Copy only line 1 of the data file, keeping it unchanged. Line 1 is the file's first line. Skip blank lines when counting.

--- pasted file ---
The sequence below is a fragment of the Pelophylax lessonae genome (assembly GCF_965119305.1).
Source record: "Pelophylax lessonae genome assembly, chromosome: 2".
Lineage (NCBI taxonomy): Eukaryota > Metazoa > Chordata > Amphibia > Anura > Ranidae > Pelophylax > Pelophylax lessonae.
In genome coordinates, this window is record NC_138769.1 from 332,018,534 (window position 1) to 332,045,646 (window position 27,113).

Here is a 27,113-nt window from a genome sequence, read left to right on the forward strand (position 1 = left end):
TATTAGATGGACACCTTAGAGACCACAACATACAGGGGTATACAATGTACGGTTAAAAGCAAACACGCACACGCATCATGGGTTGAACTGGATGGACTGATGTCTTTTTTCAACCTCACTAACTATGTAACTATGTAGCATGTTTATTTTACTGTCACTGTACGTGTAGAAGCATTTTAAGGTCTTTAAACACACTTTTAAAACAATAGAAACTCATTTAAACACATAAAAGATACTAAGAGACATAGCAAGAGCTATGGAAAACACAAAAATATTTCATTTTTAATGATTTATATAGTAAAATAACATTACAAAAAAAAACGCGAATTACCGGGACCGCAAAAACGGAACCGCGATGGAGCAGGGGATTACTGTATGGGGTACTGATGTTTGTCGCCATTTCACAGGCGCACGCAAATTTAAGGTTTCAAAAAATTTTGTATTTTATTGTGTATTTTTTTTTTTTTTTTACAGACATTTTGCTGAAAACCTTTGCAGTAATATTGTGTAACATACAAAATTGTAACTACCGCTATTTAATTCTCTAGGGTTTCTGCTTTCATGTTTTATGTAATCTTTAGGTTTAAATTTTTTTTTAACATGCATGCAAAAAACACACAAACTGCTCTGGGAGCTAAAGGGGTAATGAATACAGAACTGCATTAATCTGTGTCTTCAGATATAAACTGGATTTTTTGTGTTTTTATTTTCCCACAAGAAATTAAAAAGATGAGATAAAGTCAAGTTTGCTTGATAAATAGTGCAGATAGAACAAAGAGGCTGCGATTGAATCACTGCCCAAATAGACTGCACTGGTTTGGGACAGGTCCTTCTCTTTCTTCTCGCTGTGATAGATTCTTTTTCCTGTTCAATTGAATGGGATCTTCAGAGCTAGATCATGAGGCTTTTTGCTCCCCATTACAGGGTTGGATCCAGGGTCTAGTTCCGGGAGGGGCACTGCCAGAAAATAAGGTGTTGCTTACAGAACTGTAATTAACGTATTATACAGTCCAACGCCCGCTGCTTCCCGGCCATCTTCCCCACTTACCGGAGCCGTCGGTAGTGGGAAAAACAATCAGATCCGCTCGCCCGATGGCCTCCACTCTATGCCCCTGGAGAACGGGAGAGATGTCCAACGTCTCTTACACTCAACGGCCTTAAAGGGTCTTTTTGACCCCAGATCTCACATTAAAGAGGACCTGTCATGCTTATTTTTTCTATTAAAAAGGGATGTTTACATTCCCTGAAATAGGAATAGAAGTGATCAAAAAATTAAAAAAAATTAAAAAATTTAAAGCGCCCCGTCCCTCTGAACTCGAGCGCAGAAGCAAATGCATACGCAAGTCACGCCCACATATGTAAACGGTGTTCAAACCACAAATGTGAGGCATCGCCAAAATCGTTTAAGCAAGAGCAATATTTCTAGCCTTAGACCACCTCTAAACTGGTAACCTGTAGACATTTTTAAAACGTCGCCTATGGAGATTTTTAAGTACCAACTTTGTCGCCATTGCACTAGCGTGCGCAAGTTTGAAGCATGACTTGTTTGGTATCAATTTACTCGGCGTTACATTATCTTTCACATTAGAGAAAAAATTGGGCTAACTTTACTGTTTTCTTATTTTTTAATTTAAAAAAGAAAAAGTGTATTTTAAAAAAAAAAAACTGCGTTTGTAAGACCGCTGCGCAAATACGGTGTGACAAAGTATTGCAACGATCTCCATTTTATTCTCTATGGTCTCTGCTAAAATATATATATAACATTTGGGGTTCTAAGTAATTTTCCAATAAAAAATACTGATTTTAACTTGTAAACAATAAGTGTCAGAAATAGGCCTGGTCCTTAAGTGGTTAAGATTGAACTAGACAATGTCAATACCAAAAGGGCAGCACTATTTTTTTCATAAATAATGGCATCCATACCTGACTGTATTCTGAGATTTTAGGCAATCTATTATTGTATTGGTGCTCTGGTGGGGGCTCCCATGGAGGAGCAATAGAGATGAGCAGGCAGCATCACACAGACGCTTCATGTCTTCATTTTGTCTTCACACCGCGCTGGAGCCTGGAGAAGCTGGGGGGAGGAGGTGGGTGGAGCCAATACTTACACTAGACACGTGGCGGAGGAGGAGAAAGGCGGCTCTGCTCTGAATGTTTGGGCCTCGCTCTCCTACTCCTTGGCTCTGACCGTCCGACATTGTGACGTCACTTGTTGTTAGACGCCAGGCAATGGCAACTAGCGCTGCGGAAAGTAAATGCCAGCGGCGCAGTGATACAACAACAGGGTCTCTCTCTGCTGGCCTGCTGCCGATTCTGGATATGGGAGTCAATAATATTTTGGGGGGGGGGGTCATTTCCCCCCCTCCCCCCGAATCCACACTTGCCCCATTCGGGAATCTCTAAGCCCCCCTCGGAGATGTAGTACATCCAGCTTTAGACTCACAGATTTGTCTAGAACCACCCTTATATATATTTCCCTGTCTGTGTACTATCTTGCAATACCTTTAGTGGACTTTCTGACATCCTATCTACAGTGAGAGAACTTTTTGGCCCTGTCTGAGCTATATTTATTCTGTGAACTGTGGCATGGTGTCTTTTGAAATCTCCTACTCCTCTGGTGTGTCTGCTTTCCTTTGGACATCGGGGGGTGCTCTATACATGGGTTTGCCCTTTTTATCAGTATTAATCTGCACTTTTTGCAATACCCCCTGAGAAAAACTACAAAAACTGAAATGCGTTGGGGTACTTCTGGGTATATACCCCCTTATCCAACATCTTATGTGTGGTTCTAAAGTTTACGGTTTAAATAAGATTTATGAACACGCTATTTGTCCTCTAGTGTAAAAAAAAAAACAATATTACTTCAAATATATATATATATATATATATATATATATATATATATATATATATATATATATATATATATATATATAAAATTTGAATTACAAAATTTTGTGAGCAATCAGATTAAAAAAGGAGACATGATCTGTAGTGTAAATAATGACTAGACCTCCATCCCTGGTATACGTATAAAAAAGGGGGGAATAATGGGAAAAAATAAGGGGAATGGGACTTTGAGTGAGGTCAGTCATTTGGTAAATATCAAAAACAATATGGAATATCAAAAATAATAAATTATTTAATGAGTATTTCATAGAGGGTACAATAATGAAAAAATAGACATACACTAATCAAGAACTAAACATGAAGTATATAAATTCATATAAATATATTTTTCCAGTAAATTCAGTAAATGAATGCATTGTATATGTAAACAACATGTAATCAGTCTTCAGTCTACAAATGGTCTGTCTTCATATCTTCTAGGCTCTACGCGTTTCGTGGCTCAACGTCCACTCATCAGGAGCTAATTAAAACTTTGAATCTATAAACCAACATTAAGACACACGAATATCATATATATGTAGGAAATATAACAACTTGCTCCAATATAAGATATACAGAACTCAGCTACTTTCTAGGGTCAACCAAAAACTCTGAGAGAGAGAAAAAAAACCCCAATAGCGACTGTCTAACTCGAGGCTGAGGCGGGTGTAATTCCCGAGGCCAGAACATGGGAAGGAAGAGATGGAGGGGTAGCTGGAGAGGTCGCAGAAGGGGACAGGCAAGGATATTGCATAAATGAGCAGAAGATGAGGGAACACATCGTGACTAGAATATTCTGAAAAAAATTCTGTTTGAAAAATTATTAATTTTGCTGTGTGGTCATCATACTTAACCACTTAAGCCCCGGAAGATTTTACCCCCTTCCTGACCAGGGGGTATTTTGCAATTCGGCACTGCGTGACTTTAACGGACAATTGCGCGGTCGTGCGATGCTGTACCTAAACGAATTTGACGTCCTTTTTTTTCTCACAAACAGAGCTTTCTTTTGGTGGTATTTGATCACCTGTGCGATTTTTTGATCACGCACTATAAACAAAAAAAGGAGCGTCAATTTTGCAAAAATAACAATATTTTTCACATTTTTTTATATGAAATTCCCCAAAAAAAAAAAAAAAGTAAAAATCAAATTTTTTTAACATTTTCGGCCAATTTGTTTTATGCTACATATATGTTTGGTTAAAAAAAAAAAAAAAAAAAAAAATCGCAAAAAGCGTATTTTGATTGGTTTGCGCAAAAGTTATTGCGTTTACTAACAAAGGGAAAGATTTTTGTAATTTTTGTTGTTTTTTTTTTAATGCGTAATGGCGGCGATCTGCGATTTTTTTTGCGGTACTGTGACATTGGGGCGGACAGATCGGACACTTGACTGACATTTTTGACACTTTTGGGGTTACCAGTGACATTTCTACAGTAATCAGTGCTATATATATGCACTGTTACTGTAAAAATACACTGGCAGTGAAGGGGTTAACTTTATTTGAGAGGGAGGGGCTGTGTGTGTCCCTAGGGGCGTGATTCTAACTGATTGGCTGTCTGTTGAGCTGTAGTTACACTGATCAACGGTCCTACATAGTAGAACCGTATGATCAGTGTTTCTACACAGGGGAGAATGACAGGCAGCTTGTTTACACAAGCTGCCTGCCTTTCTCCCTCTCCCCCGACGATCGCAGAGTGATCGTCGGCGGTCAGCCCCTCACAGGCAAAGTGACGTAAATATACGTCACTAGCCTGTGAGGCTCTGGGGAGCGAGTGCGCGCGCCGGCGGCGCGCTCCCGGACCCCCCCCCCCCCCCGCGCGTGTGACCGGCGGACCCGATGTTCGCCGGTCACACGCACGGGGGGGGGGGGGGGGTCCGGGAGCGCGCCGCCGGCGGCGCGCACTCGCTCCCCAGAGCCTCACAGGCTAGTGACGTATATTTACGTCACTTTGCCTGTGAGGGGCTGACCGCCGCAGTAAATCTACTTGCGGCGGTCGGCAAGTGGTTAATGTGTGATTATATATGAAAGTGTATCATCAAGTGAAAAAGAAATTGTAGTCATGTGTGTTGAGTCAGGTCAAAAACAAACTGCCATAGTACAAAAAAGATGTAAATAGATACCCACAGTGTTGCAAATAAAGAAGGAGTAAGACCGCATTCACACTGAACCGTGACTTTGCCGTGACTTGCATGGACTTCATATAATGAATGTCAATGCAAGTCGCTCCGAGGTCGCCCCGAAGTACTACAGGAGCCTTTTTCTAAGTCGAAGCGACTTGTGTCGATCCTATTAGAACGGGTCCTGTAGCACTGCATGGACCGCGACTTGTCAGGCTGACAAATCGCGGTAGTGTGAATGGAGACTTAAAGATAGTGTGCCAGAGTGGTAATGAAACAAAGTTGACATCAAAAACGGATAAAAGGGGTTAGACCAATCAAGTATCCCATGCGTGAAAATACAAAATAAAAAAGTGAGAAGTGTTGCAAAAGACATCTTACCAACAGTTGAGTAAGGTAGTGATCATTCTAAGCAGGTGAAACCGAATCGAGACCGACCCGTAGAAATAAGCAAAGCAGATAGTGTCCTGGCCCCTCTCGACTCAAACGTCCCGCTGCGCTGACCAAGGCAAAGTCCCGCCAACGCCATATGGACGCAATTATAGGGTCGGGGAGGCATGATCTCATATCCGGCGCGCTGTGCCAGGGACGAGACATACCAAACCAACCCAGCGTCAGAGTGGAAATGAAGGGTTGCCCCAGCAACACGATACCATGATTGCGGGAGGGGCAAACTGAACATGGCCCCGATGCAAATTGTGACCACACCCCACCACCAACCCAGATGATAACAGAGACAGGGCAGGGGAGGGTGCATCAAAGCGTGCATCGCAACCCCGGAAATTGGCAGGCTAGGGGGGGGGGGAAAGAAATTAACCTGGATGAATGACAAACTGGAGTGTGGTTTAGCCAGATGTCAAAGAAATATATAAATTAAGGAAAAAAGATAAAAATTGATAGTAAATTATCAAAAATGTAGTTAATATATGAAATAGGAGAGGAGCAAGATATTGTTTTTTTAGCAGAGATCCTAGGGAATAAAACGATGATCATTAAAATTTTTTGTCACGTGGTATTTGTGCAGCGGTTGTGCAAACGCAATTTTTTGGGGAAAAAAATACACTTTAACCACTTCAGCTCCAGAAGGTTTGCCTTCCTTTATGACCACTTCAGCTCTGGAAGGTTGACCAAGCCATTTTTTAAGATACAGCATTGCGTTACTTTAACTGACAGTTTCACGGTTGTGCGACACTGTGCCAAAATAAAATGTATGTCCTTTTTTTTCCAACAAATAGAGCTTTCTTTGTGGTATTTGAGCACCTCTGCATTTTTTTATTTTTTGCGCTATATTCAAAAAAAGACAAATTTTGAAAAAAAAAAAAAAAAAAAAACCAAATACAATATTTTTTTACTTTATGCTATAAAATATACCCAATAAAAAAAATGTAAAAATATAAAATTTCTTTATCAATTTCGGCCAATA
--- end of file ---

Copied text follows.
The sequence below is a fragment of the Pelophylax lessonae genome (assembly GCF_965119305.1).